At one point I shall not divulge, Hot Potts is revealed to be a Voodoo Mama. This is just plain silly. I mean, if you're going to watch a movie about the Gates of Hell!, fine, you have to suspend some disbelief, but really. She holds back Hell! No way.
I should note here that the male team members dress pretty much like you'd expect people to dress if they were going on a dangerous mission. The women, however, dress as if they're going to appear on MTV, with tight pants and little midriff shirts.
One fun thing about this movie is seeing how many other movies you can identify in it. For example, there's a scene with an underwater trench which is reminiscent of the trench scenes at the end of Star Wars. And the whole Hell-belching thing is kinda like the end of Raiders of the Lost Ark ("Don't look at it, Marian!"). Then of course there were the teen slasher flicks, and the condensed proton splitters (tee hee) remind me of the positron colliders in Ghostbusters, and there were other scenes which I've forgotten now. This IMDB review says the prologue was reminiscient of Relic Hunter, and also notes the Ghostbusters elements.
The whole Hell thing is not very well thought out. What is Hell, really? Is it a Dante-esque afterlife where the wicked are punished by fires and various other torments? Or is it just a dimension filled with large, angry guys with edged weapons?
Who's in charge of the Venture after the Firestone comes aboard? Our team found only one body; what happened to the rest of the crew? Do the DWfH! know how to work a submarine? The DWfH! weren't there when the team boarded, but were unleashed later. So who destroyed the Navy sub? What is the force which kills our two team members?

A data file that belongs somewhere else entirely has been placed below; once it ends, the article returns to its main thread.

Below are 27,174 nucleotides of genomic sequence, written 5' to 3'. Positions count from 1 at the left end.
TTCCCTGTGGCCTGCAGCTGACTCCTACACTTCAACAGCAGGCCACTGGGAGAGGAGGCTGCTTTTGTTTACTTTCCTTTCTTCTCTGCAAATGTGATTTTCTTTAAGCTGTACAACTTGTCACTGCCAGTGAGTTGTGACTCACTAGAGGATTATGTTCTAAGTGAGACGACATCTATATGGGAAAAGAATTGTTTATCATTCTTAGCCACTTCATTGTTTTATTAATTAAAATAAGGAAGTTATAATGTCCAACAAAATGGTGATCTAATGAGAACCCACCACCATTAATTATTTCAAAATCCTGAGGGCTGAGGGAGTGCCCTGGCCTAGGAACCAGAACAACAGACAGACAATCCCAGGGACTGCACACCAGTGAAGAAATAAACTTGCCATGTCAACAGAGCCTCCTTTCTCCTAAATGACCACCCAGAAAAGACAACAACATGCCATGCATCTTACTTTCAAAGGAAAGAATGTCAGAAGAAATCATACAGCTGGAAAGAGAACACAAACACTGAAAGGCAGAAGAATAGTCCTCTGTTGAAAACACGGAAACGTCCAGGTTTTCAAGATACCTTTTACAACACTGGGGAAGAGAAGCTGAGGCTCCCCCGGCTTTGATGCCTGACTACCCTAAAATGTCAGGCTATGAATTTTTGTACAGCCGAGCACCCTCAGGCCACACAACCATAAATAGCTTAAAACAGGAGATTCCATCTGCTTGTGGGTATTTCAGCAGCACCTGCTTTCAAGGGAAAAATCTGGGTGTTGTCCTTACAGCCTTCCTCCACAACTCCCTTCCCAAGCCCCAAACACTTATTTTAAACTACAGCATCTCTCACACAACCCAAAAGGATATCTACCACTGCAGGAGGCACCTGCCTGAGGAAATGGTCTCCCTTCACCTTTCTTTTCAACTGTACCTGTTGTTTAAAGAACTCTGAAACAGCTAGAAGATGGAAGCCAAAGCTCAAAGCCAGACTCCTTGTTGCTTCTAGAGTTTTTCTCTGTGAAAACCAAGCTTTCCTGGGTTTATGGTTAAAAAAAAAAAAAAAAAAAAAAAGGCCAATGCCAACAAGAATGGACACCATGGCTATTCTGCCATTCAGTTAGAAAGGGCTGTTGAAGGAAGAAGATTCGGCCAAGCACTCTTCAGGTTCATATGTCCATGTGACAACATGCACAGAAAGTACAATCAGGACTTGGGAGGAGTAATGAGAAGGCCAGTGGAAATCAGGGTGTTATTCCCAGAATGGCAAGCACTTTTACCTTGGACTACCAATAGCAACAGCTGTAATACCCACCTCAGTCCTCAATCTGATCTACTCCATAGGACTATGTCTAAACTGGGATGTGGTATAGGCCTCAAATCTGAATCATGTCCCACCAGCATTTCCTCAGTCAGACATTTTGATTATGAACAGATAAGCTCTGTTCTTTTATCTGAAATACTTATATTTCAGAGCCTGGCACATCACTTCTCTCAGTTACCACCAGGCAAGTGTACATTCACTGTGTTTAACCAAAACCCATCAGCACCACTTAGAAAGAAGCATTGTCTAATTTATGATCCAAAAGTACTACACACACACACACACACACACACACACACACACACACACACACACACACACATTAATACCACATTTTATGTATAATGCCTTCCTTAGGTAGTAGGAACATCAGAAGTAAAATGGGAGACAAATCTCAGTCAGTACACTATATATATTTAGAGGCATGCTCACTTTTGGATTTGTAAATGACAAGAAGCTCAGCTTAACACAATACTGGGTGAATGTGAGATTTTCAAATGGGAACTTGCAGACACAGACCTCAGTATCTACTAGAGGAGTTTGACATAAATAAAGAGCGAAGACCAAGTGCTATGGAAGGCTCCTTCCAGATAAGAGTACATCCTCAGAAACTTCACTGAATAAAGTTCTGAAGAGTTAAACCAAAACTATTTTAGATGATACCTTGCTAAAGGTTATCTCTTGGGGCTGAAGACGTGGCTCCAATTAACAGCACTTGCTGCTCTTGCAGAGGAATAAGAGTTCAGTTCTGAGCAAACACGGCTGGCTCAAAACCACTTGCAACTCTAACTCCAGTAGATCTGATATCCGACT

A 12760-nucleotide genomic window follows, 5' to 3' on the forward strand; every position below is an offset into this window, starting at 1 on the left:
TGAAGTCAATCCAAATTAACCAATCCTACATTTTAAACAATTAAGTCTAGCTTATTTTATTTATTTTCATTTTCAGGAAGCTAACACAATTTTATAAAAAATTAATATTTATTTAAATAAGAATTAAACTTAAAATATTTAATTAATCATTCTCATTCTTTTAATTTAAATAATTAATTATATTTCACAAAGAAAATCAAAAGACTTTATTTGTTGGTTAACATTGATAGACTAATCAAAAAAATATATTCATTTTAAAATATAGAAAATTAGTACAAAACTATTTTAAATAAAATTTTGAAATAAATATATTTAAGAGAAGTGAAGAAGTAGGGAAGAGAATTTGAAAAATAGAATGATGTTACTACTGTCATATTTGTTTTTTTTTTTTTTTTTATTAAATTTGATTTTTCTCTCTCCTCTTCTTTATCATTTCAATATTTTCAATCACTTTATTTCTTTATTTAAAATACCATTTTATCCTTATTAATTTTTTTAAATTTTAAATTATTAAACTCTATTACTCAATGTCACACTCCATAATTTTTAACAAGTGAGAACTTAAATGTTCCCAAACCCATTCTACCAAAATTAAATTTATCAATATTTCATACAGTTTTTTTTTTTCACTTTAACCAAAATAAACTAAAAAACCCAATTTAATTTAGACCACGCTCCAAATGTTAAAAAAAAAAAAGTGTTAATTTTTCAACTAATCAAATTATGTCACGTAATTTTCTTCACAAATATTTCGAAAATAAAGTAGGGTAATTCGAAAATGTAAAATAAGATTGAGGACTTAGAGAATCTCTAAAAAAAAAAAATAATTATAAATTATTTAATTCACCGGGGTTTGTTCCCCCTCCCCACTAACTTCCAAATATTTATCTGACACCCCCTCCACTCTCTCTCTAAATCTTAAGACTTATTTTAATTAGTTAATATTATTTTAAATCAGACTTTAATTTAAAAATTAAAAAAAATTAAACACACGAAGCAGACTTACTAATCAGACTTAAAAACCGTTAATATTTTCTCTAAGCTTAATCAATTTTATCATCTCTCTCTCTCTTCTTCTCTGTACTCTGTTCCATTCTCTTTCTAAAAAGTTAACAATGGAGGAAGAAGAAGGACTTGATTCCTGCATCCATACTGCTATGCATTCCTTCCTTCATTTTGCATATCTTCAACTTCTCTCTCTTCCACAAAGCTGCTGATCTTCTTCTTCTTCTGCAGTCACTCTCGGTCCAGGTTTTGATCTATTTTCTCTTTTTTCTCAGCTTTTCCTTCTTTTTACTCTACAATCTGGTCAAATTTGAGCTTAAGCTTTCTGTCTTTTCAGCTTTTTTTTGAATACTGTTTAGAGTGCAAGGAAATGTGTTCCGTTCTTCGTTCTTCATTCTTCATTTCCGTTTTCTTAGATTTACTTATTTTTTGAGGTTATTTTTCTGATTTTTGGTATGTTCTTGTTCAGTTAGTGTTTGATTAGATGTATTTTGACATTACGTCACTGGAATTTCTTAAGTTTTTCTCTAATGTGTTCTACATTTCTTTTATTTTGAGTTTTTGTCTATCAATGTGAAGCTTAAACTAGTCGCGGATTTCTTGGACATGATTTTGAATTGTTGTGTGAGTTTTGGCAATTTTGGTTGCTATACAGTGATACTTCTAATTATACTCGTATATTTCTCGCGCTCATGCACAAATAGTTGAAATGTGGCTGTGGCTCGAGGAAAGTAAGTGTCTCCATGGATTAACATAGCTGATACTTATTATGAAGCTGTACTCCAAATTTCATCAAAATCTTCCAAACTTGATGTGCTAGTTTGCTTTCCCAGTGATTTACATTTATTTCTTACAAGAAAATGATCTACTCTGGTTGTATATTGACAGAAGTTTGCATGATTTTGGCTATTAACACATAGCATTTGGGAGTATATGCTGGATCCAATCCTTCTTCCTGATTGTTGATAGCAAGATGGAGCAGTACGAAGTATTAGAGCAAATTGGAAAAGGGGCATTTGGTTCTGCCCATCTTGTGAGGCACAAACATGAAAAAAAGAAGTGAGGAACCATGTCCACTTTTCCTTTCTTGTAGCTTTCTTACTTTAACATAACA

It's suggested that the Venture was able to destroy the first Navy sub because it (or its torpedoes) could get close without being detected, possibly because it's really in another dimension. How does that work, anyway? When the team arrives on the Venture, Geek-boy cautions them about not wandering around before the field is established. I assume that means that, since they are not in the Venture's alternate dimension, they might walk right into the ocean. Presumably, in the Venture's dimension you don't interact with the real world (er, except that the ghostly Venture---which does look very cool---floats around like a real sub would). So how is it able to destroy the first Navy sub, and be destroyed by the second? Especially when it's suggested that the first sub cannot destroy the Venture because it's in another dimension?
Consistency is Hell.
[*] When I was in Australia, Niles sent me a sticker like this one, which came from a mutant peach he bought at the supermarket. They're advertised as "Unique Fruit Orbs", or UFOs. They don't really look much like UFOs. They're also called "Saturn peaches" or "donut peaches", and look like this.